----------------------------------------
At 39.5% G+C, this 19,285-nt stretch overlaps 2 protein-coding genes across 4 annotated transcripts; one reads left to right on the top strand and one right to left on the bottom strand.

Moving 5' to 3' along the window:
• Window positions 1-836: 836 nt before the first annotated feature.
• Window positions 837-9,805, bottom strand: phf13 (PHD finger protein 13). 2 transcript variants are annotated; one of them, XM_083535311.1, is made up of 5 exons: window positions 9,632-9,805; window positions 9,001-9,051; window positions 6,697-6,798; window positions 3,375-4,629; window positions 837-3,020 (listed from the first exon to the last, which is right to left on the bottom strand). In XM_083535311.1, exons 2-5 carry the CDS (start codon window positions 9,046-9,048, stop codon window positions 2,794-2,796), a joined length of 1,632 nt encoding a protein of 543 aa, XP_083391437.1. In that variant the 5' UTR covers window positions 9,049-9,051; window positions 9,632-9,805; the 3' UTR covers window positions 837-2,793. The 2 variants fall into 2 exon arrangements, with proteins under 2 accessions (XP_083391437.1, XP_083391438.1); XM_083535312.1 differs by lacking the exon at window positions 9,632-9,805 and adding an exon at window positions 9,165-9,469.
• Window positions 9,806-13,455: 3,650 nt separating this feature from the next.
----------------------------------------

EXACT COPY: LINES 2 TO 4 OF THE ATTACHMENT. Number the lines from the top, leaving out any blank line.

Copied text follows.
Moving 5' to 3' along the window:
• Window positions 1-836: 836 nt before the first annotated feature.
• Window positions 837-9,805, bottom strand: phf13 (PHD finger protein 13). 2 transcript variants are annotated; one of them, XM_083535311.1, is made up of 5 exons: window positions 9,632-9,805; window positions 9,001-9,051; window positions 6,697-6,798; window positions 3,375-4,629; window positions 837-3,020 (listed from the first exon to the last, which is right to left on the bottom strand). In XM_083535311.1, exons 2-5 carry the CDS (start codon window positions 9,046-9,048, stop codon window positions 2,794-2,796), a joined length of 1,632 nt encoding a protein of 543 aa, XP_083391437.1. In that variant the 5' UTR covers window positions 9,049-9,051; window positions 9,632-9,805; the 3' UTR covers window positions 837-2,793. The 2 variants fall into 2 exon arrangements, with proteins under 2 accessions (XP_083391437.1, XP_083391438.1); XM_083535312.1 differs by lacking the exon at window positions 9,632-9,805 and adding an exon at window positions 9,165-9,469.